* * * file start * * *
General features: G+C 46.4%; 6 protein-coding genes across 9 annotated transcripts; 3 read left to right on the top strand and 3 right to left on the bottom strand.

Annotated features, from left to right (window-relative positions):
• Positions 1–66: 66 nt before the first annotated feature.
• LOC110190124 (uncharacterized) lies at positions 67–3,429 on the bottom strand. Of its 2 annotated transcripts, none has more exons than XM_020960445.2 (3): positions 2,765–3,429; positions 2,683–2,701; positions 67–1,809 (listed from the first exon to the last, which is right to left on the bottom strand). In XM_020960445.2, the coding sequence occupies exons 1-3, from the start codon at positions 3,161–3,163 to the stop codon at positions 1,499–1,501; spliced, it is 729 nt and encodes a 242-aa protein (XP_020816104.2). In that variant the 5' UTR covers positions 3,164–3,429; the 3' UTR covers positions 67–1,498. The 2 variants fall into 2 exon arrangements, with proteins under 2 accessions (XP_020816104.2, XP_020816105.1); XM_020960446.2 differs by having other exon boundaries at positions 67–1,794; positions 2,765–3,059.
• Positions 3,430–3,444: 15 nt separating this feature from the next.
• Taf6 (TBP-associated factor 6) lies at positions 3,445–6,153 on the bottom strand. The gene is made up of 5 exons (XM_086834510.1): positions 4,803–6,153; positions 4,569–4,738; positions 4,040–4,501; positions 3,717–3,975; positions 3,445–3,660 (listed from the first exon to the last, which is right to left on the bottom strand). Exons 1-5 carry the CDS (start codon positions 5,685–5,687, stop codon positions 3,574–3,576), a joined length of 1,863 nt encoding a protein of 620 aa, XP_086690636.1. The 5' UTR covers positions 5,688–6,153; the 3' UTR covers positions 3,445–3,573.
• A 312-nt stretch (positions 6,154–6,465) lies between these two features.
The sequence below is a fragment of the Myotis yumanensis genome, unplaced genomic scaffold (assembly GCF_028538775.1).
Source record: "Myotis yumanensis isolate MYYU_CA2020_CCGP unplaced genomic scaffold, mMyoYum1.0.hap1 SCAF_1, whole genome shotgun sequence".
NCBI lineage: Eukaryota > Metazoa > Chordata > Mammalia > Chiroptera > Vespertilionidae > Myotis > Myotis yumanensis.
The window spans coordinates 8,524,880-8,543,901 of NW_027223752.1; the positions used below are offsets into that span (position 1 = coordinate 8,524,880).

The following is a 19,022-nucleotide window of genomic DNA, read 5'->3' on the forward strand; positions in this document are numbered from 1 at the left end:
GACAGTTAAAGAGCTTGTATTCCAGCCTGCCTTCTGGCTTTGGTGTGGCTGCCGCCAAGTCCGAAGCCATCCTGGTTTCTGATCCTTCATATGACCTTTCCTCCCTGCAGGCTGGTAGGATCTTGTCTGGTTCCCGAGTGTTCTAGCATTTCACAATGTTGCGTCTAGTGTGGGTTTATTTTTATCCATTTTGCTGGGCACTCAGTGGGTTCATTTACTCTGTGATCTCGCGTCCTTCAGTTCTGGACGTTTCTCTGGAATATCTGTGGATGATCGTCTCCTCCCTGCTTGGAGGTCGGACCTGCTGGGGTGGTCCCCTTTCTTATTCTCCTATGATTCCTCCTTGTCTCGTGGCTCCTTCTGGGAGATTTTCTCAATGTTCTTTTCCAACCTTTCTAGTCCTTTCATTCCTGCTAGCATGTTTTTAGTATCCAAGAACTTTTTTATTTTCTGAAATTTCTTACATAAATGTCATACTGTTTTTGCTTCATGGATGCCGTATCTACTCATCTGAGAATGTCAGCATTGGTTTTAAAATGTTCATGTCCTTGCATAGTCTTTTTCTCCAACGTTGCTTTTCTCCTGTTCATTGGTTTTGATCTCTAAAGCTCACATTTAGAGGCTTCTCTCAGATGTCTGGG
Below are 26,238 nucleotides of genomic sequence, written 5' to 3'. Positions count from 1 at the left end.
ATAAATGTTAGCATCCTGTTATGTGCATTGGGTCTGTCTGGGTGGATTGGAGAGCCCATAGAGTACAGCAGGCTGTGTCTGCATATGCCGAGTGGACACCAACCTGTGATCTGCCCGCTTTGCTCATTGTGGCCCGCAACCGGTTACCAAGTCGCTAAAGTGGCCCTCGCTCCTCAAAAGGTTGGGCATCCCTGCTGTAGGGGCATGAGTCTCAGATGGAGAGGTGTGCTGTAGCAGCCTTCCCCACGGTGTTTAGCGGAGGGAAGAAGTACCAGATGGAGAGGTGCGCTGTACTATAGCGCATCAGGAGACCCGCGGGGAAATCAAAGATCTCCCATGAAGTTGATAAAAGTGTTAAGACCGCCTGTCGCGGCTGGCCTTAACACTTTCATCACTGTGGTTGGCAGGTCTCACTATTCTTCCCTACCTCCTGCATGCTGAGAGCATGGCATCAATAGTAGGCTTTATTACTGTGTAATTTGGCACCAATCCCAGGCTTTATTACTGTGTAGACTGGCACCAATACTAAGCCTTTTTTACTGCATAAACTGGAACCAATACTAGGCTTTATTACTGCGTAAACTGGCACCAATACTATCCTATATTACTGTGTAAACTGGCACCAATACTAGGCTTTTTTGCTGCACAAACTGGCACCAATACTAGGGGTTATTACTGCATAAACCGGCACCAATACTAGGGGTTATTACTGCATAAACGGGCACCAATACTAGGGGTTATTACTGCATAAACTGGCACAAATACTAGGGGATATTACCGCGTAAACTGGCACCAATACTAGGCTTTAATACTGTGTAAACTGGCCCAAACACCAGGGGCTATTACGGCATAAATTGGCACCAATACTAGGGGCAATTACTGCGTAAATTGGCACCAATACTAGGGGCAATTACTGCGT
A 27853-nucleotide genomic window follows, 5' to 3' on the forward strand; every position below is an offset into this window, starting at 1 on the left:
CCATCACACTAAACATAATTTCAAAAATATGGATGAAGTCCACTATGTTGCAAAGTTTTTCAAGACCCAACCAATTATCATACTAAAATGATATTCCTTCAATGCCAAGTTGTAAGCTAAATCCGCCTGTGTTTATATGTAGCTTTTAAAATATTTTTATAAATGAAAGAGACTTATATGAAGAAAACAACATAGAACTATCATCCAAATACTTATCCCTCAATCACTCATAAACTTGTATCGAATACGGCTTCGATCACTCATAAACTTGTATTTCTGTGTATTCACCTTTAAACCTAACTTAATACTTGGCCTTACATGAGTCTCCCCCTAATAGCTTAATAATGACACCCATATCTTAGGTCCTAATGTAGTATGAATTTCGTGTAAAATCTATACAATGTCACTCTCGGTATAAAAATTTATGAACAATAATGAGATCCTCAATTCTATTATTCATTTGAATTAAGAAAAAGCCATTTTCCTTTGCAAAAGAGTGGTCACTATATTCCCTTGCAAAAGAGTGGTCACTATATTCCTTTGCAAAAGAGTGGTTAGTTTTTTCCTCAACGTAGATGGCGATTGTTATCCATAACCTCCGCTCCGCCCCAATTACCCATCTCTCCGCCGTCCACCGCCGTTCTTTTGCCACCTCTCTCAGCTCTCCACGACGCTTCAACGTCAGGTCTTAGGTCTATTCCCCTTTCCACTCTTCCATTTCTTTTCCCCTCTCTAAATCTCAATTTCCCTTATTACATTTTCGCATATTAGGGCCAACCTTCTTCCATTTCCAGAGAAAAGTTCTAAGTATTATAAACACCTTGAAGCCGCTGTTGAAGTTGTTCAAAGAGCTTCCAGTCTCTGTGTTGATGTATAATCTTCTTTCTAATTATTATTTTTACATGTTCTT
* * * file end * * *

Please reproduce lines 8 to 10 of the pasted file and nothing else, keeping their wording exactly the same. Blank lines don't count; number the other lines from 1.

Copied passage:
The sequence below is a fragment of the Myotis yumanensis genome, unplaced genomic scaffold (assembly GCF_028538775.1).
Source record: "Myotis yumanensis isolate MYYU_CA2020_CCGP unplaced genomic scaffold, mMyoYum1.0.hap1 SCAF_1, whole genome shotgun sequence".
NCBI lineage: Eukaryota > Metazoa > Chordata > Mammalia > Chiroptera > Vespertilionidae > Myotis > Myotis yumanensis.